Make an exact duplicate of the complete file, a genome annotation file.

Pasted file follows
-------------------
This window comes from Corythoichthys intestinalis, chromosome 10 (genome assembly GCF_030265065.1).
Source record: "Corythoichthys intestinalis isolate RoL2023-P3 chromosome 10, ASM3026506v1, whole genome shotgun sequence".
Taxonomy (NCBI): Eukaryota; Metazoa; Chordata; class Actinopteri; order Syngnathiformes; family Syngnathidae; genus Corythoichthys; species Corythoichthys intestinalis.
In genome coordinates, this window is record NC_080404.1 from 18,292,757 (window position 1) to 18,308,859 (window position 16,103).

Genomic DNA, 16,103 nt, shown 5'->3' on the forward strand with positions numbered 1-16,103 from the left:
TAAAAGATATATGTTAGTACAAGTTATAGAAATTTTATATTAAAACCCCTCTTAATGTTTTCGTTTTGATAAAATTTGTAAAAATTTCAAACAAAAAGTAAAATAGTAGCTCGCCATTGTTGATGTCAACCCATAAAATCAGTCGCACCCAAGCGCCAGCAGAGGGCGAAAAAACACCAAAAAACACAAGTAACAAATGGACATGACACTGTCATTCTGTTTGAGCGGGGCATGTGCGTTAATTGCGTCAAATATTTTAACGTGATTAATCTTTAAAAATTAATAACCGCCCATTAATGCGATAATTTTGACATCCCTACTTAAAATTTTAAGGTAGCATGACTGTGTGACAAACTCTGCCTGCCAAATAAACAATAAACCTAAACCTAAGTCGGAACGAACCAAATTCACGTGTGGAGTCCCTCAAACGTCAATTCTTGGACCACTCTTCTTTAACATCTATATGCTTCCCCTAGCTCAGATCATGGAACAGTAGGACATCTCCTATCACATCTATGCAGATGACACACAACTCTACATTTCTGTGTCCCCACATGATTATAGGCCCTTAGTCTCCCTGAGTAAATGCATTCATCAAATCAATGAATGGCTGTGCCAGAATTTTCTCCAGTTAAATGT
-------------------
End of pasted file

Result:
This window comes from Corythoichthys intestinalis, chromosome 10 (genome assembly GCF_030265065.1).
Source record: "Corythoichthys intestinalis isolate RoL2023-P3 chromosome 10, ASM3026506v1, whole genome shotgun sequence".
Taxonomy (NCBI): Eukaryota; Metazoa; Chordata; class Actinopteri; order Syngnathiformes; family Syngnathidae; genus Corythoichthys; species Corythoichthys intestinalis.
In genome coordinates, this window is record NC_080404.1 from 18,292,757 (window position 1) to 18,308,859 (window position 16,103).

Genomic DNA, 16,103 nt, shown 5'->3' on the forward strand with positions numbered 1-16,103 from the left:
TAAAAGATATATGTTAGTACAAGTTATAGAAATTTTATATTAAAACCCCTCTTAATGTTTTCGTTTTGATAAAATTTGTAAAAATTTCAAACAAAAAGTAAAATAGTAGCTCGCCATTGTTGATGTCAACCCATAAAATCAGTCGCACCCAAGCGCCAGCAGAGGGCGAAAAAACACCAAAAAACACAAGTAACAAATGGACATGACACTGTCATTCTGTTTGAGCGGGGCATGTGCGTTAATTGCGTCAAATATTTTAACGTGATTAATCTTTAAAAATTAATAACCGCCCATTAATGCGATAATTTTGACATCCCTACTTAAAATTTTAAGGTAGCATGACTGTGTGACAAACTCTGCCTGCCAAATAAACAATAAACCTAAACCTAAGTCGGAACGAACCAAATTCACGTGTGGAGTCCCTCAAACGTCAATTCTTGGACCACTCTTCTTTAACATCTATATGCTTCCCCTAGCTCAGATCATGGAACAGTAGGACATCTCCTATCACATCTATGCAGATGACACACAACTCTACATTTCTGTGTCCCCACATGATTATAGGCCCTTAGTCTCCCTGAGTAAATGCATTCATCAAATCAATGAATGGCTGTGCCAGAATTTTCTCCAGTTAAATGT